5. The highest triumph of God-consciousness, however, is attained in love of God such as can renounce cheerfully all the boons of life and undergo the bitterest woe without a murmur. The book of Deuteronomy inculcates love of God as the beginning and the end of the Law, and the rabbis declare it to be the highest type of human perfection. In commenting upon the verse, “Thou shalt love the Lord thy God with all thy heart, with all thy soul, and with all thy might,” they say: “Love the Law, even when thy life is demanded as its price, nay, even with the last breath of thy body, with a heart that has no room for dissent, amid every visitation of destiny!”
They point to the tragic martyrdom of R. Akiba as an example of such a love sealed by death. In like manner they refer the expression, “they that love Thee,” to those who bear insults without resentment; who hear themselves abused without retort; who do good unselfishly, without caring for recognition; and who cheerfully suffer as a test of their fortitude and their love of God. Thus throughout all Rabbinical literature love of God is regarded as the highest principle of religion and as the ideal of human perfection, which was exemplified by Job, according to the oldest Haggadah, and, according to the Mishnah, by Abraham. Another interpretation of the verse cited from Deuteronomy reads, “Love God in such a manner that thy fellow-creatures may love Him owing to thy deeds.”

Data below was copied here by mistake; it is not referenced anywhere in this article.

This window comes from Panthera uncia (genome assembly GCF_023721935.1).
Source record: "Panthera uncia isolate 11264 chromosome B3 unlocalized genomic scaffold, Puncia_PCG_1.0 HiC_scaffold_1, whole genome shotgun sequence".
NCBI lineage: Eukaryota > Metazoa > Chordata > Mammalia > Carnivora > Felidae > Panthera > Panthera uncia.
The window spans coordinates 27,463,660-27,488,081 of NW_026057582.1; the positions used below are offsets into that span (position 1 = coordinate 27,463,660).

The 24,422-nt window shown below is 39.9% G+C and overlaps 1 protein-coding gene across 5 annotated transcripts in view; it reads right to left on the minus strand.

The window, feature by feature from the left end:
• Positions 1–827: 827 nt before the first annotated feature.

All these passages and many others show what a prominent place the principle of love occupied in Judaism. This is, indeed, best voiced in the Song of Songs:72 “For love is strong as death; the flashes thereof are flashes of fire, a very flame of the Lord. Many waters cannot quench that love, neither can the floods drown it.” It set the heart of the Jew aglow during all the centuries, prompting him to sacrifice his life and all that was dear to him for the glorification of his God, to undergo for his faith a martyrdom without parallel in history.